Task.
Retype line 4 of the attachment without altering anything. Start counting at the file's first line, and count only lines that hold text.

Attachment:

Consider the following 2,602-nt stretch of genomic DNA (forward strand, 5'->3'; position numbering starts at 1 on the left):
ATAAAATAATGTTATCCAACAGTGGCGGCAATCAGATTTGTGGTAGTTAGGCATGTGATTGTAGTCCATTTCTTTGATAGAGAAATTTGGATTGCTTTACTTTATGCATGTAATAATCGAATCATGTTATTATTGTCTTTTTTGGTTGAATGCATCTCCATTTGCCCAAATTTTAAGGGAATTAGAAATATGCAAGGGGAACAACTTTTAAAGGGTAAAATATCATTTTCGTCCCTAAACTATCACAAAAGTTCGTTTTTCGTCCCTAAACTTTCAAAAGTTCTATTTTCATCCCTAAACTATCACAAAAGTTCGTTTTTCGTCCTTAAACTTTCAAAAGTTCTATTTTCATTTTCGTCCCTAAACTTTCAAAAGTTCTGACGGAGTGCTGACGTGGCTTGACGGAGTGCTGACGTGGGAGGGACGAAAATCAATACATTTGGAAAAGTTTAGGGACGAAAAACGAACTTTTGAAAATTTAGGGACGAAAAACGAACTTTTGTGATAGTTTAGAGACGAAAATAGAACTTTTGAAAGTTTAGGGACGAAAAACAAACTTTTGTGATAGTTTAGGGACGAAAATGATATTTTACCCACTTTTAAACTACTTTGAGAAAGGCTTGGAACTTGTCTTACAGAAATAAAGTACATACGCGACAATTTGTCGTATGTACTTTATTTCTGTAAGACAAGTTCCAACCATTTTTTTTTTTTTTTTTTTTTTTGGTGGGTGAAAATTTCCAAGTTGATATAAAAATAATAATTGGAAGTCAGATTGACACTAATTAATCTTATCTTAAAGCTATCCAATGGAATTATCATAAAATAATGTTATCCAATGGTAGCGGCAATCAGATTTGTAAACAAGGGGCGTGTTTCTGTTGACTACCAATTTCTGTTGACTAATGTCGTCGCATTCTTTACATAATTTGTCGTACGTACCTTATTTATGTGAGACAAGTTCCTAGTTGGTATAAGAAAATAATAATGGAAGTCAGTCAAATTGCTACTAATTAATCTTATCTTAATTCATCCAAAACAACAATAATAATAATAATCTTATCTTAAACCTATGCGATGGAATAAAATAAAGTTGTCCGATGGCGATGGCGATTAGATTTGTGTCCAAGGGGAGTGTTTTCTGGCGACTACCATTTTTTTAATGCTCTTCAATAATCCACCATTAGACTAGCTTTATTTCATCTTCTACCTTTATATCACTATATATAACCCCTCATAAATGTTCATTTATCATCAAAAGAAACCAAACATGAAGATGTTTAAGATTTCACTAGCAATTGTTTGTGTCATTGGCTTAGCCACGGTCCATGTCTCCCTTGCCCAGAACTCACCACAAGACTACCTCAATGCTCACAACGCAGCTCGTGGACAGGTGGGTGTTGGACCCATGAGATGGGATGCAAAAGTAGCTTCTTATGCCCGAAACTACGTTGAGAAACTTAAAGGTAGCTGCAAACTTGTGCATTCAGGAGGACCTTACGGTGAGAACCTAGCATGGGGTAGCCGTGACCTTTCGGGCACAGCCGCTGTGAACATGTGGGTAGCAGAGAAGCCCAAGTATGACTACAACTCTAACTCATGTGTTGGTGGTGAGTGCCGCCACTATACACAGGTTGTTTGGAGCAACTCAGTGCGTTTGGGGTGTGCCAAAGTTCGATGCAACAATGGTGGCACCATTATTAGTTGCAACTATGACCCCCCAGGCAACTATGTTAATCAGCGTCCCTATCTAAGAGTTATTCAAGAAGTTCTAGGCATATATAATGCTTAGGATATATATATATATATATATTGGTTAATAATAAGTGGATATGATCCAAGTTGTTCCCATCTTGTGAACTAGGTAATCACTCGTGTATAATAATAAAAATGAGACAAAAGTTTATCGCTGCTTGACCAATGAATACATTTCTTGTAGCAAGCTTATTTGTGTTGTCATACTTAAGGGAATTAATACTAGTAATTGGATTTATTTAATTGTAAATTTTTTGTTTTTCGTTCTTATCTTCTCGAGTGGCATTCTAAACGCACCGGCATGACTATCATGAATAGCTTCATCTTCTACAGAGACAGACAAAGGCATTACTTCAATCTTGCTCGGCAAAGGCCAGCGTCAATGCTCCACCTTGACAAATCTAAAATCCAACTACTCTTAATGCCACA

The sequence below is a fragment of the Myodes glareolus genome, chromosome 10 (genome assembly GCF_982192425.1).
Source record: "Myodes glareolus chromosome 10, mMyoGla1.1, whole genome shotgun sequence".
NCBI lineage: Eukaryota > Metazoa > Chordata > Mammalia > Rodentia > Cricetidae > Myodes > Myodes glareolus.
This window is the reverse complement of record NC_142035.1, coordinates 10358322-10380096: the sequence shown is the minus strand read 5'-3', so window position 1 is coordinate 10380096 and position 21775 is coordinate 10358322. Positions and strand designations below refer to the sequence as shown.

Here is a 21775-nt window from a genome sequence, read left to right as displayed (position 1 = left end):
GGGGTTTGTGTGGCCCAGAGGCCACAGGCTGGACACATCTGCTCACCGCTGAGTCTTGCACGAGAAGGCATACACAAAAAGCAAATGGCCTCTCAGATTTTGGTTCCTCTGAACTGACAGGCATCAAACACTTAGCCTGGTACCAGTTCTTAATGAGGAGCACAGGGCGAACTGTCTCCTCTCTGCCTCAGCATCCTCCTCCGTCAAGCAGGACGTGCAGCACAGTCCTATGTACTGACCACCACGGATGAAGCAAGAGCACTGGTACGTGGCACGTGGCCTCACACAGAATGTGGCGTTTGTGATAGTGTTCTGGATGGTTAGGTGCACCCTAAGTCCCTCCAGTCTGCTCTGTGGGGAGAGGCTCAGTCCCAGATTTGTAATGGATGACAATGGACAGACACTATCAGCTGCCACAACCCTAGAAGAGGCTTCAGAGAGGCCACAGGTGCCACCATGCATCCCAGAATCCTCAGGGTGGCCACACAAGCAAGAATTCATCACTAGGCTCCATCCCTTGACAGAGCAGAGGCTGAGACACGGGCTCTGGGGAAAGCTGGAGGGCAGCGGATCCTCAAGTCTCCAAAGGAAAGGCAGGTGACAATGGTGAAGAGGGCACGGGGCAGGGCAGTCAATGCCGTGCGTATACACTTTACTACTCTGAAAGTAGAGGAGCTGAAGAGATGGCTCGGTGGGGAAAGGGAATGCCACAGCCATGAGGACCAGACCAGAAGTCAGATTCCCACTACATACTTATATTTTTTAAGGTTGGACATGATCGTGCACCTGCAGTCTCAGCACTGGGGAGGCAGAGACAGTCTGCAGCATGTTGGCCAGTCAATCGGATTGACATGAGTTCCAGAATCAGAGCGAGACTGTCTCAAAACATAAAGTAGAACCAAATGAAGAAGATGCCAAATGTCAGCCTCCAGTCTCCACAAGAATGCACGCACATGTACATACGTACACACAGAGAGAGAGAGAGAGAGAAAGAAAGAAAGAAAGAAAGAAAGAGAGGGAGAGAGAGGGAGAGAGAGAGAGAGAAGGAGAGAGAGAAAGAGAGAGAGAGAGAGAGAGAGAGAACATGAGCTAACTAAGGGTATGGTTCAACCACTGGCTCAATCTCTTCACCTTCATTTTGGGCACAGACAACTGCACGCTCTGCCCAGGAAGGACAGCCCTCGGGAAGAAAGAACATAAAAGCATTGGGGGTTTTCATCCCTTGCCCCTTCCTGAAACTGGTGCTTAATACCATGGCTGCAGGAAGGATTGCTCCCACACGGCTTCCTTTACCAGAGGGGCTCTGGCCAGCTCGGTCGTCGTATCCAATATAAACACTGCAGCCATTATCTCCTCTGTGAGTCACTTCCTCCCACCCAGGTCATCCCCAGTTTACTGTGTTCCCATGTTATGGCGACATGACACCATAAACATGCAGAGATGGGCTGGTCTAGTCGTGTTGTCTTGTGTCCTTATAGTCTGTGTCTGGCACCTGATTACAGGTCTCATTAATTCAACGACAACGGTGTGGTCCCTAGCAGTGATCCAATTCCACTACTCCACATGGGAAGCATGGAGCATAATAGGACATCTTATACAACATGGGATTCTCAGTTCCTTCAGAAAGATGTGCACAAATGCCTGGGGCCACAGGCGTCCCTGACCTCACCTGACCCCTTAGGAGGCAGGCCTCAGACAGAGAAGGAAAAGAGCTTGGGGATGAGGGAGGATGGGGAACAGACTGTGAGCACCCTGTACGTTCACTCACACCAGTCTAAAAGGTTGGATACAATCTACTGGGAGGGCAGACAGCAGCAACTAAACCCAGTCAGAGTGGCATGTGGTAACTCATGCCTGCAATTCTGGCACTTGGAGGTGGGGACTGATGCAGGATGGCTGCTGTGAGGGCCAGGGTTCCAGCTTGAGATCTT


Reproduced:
Source record: "Myodes glareolus chromosome 10, mMyoGla1.1, whole genome shotgun sequence".